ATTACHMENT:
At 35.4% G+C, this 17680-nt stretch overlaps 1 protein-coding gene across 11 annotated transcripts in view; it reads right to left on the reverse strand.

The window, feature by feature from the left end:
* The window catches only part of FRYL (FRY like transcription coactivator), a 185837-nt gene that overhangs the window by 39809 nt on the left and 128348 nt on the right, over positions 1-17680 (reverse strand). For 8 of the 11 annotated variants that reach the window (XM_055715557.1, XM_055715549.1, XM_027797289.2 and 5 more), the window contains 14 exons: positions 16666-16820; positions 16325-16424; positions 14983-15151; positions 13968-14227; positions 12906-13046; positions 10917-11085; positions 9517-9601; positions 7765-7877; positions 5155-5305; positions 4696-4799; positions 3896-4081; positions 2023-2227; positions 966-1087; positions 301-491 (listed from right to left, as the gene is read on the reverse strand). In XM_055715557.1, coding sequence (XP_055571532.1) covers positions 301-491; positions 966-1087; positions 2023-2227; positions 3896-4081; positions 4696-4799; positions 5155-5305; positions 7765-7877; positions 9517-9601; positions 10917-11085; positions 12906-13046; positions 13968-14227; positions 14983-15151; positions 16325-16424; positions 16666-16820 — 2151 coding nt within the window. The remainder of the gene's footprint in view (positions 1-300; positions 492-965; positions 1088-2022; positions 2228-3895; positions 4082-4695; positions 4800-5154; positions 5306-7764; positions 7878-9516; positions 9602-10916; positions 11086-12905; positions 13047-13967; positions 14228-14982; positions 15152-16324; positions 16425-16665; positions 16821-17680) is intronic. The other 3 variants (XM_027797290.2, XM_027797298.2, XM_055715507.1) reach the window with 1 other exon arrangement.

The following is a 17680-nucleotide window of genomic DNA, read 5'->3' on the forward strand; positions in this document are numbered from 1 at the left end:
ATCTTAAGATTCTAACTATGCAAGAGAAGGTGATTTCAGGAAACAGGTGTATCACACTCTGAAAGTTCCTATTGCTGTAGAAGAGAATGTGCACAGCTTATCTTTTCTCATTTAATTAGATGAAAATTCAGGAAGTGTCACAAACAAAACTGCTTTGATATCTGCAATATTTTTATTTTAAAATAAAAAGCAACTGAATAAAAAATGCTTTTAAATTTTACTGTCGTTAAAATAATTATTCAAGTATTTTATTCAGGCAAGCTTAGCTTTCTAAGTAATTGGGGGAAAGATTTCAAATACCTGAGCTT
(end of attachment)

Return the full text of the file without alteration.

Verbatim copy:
At 35.4% G+C, this 17680-nt stretch overlaps 1 protein-coding gene across 11 annotated transcripts in view; it reads right to left on the reverse strand.

The window, feature by feature from the left end:
* The window catches only part of FRYL (FRY like transcription coactivator), a 185837-nt gene that overhangs the window by 39809 nt on the left and 128348 nt on the right, over positions 1-17680 (reverse strand). For 8 of the 11 annotated variants that reach the window (XM_055715557.1, XM_055715549.1, XM_027797289.2 and 5 more), the window contains 14 exons: positions 16666-16820; positions 16325-16424; positions 14983-15151; positions 13968-14227; positions 12906-13046; positions 10917-11085; positions 9517-9601; positions 7765-7877; positions 5155-5305; positions 4696-4799; positions 3896-4081; positions 2023-2227; positions 966-1087; positions 301-491 (listed from right to left, as the gene is read on the reverse strand). In XM_055715557.1, coding sequence (XP_055571532.1) covers positions 301-491; positions 966-1087; positions 2023-2227; positions 3896-4081; positions 4696-4799; positions 5155-5305; positions 7765-7877; positions 9517-9601; positions 10917-11085; positions 12906-13046; positions 13968-14227; positions 14983-15151; positions 16325-16424; positions 16666-16820 — 2151 coding nt within the window. The remainder of the gene's footprint in view (positions 1-300; positions 492-965; positions 1088-2022; positions 2228-3895; positions 4082-4695; positions 4800-5154; positions 5306-7764; positions 7878-9516; positions 9602-10916; positions 11086-12905; positions 13047-13967; positions 14228-14982; positions 15152-16324; positions 16425-16665; positions 16821-17680) is intronic. The other 3 variants (XM_027797290.2, XM_027797298.2, XM_055715507.1) reach the window with 1 other exon arrangement.

The following is a 17680-nucleotide window of genomic DNA, read 5'->3' on the forward strand; positions in this document are numbered from 1 at the left end:
ATCTTAAGATTCTAACTATGCAAGAGAAGGTGATTTCAGGAAACAGGTGTATCACACTCTGAAAGTTCCTATTGCTGTAGAAGAGAATGTGCACAGCTTATCTTTTCTCATTTAATTAGATGAAAATTCAGGAAGTGTCACAAACAAAACTGCTTTGATATCTGCAATATTTTTATTTTAAAATAAAAAGCAACTGAATAAAAAATGCTTTTAAATTTTACTGTCGTTAAAATAATTATTCAAGTATTTTATTCAGGCAAGCTTAGCTTTCTAAGTAATTGGGGGAAAGATTTCAAATACCTGAGCTT